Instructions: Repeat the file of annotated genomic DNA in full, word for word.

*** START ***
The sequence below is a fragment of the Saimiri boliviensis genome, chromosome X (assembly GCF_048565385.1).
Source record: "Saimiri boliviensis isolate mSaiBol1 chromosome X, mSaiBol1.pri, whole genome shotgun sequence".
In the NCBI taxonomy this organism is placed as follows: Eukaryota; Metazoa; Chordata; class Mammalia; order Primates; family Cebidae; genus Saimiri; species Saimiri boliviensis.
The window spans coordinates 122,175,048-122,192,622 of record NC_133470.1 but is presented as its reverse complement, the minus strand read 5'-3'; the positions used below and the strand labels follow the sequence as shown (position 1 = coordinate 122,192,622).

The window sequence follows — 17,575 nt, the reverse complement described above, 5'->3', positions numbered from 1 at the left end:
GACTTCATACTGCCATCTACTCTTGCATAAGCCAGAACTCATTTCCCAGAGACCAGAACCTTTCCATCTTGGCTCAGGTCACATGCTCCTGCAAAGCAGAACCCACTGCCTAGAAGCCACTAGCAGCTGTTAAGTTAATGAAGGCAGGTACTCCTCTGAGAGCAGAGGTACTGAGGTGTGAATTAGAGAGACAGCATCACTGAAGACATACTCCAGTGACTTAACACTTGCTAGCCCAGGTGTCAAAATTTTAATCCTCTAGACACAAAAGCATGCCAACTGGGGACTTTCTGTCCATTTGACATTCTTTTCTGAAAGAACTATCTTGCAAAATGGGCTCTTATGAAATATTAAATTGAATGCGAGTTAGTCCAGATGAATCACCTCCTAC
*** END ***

The sequence below is a fragment of the Saimiri boliviensis genome, chromosome X (assembly GCF_048565385.1).
Source record: "Saimiri boliviensis isolate mSaiBol1 chromosome X, mSaiBol1.pri, whole genome shotgun sequence".
In the NCBI taxonomy this organism is placed as follows: Eukaryota; Metazoa; Chordata; class Mammalia; order Primates; family Cebidae; genus Saimiri; species Saimiri boliviensis.
The window spans coordinates 122,175,048-122,192,622 of record NC_133470.1 but is presented as its reverse complement, the minus strand read 5'-3'; the positions used below and the strand labels follow the sequence as shown (position 1 = coordinate 122,192,622).

The window sequence follows — 17,575 nt, the reverse complement described above, 5'->3', positions numbered from 1 at the left end:
GACTTCATACTGCCATCTACTCTTGCATAAGCCAGAACTCATTTCCCAGAGACCAGAACCTTTCCATCTTGGCTCAGGTCACATGCTCCTGCAAAGCAGAACCCACTGCCTAGAAGCCACTAGCAGCTGTTAAGTTAATGAAGGCAGGTACTCCTCTGAGAGCAGAGGTACTGAGGTGTGAATTAGAGAGACAGCATCACTGAAGACATACTCCAGTGACTTAACACTTGCTAGCCCAGGTGTCAAAATTTTAATCCTCTAGACACAAAAGCATGCCAACTGGGGACTTTCTGTCCATTTGACATTCTTTTCTGAAAGAACTATCTTGCAAAATGGGCTCTTATGAAATATTAAATTGAATGCGAGTTAGTCCAGATGAATCACCTCCTAC